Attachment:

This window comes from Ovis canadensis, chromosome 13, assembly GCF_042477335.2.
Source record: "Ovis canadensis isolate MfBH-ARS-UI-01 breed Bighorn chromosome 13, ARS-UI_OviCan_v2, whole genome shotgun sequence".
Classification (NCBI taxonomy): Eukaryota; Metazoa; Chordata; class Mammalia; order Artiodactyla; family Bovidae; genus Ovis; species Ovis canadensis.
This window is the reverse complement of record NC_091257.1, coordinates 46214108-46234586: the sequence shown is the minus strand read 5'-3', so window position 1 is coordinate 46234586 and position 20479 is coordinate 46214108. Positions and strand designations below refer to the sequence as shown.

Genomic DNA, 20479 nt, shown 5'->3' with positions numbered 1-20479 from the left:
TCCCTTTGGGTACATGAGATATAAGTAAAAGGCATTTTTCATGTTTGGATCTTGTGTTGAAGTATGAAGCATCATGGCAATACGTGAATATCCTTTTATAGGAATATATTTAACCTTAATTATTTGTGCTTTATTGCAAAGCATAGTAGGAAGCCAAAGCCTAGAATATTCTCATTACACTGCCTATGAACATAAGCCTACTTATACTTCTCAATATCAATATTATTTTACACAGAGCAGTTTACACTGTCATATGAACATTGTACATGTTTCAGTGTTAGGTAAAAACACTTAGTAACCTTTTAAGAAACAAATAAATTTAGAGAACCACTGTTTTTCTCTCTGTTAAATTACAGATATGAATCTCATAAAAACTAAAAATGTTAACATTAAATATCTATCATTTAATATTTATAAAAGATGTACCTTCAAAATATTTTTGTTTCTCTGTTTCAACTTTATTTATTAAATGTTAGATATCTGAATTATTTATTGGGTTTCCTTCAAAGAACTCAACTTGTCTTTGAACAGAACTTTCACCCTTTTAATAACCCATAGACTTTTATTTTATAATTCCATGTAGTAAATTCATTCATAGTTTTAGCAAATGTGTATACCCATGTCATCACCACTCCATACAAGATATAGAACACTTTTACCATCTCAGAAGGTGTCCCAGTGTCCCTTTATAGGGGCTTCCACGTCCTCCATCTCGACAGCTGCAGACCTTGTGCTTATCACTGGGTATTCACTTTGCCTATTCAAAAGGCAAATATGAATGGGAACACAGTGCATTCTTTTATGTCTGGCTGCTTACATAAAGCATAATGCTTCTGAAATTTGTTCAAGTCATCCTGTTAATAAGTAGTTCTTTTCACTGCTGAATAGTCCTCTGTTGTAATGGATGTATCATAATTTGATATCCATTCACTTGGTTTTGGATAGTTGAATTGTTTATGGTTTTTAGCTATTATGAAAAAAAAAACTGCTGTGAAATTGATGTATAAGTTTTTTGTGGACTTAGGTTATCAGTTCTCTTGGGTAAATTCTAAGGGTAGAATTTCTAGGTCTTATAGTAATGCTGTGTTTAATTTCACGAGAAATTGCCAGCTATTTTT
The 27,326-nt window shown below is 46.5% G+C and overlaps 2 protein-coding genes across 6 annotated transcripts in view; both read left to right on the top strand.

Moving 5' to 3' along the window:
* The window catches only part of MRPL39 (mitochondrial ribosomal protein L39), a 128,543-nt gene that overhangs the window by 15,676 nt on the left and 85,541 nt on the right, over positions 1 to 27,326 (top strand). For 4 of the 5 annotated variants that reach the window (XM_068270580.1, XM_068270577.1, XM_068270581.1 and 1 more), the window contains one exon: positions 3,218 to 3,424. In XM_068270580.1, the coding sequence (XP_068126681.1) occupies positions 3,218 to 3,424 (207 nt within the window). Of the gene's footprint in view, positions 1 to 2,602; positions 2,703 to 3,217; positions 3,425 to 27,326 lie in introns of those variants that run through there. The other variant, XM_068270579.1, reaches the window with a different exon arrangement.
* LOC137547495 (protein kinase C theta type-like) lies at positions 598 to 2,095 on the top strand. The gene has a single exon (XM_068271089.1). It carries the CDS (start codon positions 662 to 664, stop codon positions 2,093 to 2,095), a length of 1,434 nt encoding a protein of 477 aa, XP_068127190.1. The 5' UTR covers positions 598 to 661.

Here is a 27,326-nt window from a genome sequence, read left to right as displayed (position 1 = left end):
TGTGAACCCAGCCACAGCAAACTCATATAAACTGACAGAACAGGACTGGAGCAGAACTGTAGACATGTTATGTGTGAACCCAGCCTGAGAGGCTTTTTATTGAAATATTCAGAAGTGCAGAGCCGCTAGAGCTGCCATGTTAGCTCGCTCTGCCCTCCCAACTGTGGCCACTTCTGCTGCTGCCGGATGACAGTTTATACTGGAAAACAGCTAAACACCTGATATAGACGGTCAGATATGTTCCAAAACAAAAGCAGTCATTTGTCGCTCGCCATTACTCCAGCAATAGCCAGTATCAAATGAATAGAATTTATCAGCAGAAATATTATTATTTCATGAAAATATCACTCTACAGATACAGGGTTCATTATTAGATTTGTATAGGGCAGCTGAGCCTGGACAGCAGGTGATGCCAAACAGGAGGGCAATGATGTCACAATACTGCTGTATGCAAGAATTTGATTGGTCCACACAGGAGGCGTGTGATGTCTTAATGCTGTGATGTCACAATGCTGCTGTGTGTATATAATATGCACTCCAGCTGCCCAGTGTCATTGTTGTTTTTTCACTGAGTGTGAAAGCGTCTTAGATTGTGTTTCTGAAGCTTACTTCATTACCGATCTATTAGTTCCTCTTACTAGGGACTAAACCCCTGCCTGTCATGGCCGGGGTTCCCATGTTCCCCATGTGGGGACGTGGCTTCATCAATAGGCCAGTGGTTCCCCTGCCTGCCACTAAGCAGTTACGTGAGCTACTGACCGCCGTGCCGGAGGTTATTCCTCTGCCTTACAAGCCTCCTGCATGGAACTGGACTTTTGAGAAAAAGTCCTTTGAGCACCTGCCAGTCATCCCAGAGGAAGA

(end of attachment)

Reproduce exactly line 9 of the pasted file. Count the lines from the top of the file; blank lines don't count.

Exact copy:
* The window catches only part of MRPL39 (mitochondrial ribosomal protein L39), a 128,543-nt gene that overhangs the window by 15,676 nt on the left and 85,541 nt on the right, over positions 1 to 27,326 (top strand). For 4 of the 5 annotated variants that reach the window (XM_068270580.1, XM_068270577.1, XM_068270581.1 and 1 more), the window contains one exon: positions 3,218 to 3,424. In XM_068270580.1, the coding sequence (XP_068126681.1) occupies positions 3,218 to 3,424 (207 nt within the window). Of the gene's footprint in view, positions 1 to 2,602; positions 2,703 to 3,217; positions 3,425 to 27,326 lie in introns of those variants that run through there. The other variant, XM_068270579.1, reaches the window with a different exon arrangement.